Making Simple PVC Flutes

Picture of Making Simple PVC Flutes
This flute design is a common one on the net, and for good reason. Not only is it simple to build, it's also relatively simple to learn and rewarding to play. It only took a month of on and of playing to be relatively proficient (meaning I could get a clean sound from the first two octaves without difficulty.) The flutes are keyed instruments and only play in one scale (without more complex fingerings) which is actually a plus when just noodling around since you can't easily hit a note outside of the major scale of that flutes key.

My G flute can hit about 2 octaves easily and 2.5 octaves if you push it. My D fife can hit 2 octaves. There are already a number of good sites out there on how to make flutes, but I thought I would add some of my experiences making my own flute collection that haven't been addressed.

For a primer of how to play a PVC flute check out my website: How to Flute
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Step 1: Design

I used tested designs for my flutes which I found with construction information on Pete Kosel's flute page.

I made a G flute as originally designed and a CPVC D fife to which I also made a modified version. The G flute works great as is, but I was having a lot more trouble playing the fife. It was very difficult to reach into the second octave. Part of the problem I found was to do with the thin walls of the 1/2 inch CPVC. To create for thicker walls with the same pipe, I decided to add a lip plate (like those used on metal flutes) made out of a 1/2 inch CPVC connector.

I also made some original flute designs out of the same material as the G flute but higher pitched in the keys of A and C. These are both easier to play in the bottom octave, but take more coaxing to push into the second octave, especially for the C flute.

To make your own designs or to adapt these designs to different PVC tubing or drill sizes, the flutomat is a handy tool that automatically calculates the hole placement from the tubing specs, drill sizes and key you would like to play in.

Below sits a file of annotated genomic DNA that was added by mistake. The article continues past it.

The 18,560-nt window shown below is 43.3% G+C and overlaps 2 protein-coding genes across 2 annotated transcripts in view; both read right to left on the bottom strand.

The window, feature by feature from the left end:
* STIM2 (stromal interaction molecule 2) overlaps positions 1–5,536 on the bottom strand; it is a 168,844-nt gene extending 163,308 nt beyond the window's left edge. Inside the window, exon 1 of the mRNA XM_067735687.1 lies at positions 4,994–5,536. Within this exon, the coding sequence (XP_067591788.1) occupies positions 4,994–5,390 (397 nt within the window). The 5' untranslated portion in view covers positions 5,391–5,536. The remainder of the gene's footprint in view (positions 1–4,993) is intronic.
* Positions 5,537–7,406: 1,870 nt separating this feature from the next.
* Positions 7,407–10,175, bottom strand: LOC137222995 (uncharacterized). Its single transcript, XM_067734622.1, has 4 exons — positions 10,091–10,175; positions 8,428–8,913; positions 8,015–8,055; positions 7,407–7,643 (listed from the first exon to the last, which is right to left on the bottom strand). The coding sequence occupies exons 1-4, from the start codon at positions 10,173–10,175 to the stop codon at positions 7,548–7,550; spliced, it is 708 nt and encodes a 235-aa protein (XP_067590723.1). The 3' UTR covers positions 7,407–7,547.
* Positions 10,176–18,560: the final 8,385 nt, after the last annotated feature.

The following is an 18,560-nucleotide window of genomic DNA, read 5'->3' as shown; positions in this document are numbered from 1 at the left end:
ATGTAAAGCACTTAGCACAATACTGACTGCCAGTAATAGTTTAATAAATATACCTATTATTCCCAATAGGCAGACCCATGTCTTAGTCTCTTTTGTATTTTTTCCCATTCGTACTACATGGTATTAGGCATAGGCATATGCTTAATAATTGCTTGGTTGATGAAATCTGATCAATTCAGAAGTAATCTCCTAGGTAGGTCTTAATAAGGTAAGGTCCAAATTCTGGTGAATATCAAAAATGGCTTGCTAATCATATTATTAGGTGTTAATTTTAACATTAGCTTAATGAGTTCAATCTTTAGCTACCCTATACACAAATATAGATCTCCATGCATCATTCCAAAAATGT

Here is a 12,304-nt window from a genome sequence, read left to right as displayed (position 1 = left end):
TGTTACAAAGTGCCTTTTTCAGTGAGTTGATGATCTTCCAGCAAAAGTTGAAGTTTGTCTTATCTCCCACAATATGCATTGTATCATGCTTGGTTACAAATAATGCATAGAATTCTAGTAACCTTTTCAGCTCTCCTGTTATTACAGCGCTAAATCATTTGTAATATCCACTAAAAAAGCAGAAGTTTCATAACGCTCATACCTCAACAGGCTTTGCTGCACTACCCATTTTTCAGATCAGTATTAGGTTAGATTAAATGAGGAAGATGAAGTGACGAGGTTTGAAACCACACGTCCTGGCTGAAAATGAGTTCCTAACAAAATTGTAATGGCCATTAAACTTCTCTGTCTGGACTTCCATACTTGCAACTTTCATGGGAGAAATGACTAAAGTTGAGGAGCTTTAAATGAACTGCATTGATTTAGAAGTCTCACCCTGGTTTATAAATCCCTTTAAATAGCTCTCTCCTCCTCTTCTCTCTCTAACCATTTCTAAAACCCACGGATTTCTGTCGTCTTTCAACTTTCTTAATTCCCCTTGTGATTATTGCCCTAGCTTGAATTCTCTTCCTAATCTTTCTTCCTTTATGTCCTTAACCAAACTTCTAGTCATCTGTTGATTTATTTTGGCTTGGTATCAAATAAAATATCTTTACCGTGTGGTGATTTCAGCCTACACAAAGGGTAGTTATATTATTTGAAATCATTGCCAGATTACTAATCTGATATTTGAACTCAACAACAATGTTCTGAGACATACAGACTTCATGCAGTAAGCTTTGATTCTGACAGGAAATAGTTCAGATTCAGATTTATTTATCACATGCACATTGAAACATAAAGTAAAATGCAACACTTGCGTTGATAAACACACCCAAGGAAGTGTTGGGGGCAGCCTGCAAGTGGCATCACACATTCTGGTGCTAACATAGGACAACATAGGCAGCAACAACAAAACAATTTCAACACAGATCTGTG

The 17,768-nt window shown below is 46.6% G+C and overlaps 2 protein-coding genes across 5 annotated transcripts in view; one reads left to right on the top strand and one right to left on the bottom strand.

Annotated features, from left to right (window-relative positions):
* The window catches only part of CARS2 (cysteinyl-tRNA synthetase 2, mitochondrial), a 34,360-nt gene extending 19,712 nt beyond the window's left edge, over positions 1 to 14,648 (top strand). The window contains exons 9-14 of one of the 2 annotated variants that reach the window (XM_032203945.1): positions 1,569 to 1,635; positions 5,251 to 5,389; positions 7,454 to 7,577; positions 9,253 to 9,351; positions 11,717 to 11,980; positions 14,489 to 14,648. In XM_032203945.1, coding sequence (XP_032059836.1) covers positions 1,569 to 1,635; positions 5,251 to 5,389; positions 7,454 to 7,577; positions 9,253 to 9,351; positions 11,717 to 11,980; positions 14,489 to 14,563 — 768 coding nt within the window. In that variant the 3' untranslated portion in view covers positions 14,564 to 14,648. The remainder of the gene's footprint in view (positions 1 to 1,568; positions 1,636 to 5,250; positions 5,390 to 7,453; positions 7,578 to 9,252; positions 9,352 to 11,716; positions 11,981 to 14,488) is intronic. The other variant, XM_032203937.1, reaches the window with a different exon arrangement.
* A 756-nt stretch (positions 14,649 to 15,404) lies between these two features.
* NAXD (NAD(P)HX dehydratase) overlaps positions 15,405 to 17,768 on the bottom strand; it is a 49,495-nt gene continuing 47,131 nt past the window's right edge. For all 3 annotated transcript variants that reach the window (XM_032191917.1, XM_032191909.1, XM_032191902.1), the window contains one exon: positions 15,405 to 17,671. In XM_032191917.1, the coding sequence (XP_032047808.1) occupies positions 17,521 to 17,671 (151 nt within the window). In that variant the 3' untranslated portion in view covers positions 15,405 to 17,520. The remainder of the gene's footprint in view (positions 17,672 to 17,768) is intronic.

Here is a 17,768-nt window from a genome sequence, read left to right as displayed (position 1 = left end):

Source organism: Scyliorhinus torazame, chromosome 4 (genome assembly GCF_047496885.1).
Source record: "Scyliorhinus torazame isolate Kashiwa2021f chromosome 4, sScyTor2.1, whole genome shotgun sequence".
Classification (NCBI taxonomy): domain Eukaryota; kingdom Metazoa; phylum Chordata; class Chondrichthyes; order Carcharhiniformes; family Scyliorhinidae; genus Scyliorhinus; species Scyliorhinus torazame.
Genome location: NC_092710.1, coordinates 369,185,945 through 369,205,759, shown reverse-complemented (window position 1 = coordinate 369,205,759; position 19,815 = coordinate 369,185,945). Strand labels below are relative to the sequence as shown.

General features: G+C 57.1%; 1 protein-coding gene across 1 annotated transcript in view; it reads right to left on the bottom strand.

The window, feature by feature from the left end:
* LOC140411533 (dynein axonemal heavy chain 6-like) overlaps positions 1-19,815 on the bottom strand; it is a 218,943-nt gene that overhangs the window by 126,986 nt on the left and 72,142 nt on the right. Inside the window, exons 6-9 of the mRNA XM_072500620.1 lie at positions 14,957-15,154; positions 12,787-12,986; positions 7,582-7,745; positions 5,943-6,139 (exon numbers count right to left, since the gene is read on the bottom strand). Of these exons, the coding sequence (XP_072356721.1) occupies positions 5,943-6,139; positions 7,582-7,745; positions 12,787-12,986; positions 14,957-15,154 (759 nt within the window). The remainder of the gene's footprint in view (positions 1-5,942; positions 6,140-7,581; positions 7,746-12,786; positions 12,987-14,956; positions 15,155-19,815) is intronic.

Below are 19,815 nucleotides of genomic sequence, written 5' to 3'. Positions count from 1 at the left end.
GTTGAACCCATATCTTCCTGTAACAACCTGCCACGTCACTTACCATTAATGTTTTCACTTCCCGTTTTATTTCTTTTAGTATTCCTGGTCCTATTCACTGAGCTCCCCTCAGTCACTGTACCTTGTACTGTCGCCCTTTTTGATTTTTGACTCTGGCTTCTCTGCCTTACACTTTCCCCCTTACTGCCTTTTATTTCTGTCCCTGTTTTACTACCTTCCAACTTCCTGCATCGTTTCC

Ira71 month ago

Thanks for sharing. I was wondering if you could help me with my idea for a project:

I play guitar (mostly acoustic), and have a singing voice that can peel paint. I'm looking to be able to play a woodwind instrument SIMULTANEOUSLY while strumming my guitar, even for simple melodies. So...

Think of a seal at the circus that squeezes the horns to play a song. What I would like to do is create a similar instrument out of PVC flutes/pipes, each pre-tuned to a single note. (No fingering involved.) For two octaves starting at G and ending at G, it would require 25 pipes, and includes all sharps/flats. Basically, it would have a piano layout, clamped together God-knows-how. (I'll figure that out.)


Does this make any sense, or is it more logical and simpler to use pipe length to achieve the desired note?

2) I want to achieve maximum tonal quality, the best sound bang for the buck, so instead of PVC, should I explore using steel EMT piping, electrical mechanical tubing, that they sell at HD & Lowes? (It's the stuff they snake wires through.)

Thank you in advance for your ideas and experiences. I want to really think this through before getting started!


Jnkyrdguy (author)  Ira71 month ago

I think a pan flute would make more sense for you. They aren't made the same way as a side-blown flute and don't quite sound the same: They have a closed end on one side and you blow into the other end -- they're more like blowing into a beer bottle -- but they would be much easier to rig up and mount for hands free playing. There are a bunch of instructables on them too with them made from all sorts of materials including household items like pens and straws that would be easy to mock up and test. You could hold a small one in a standard harmonica holder.

I wouldn't worry too much about the material. Anything reasonably hard and airtight will work about the same. I'd be more worried about the weight of steel tubes.. even thin walled they could be pretty heavy.

Jakonator1 month ago
Here's some pictures of mine. It's 16 3/4" long, and I did a 28L4B Turks head in black and blue on it.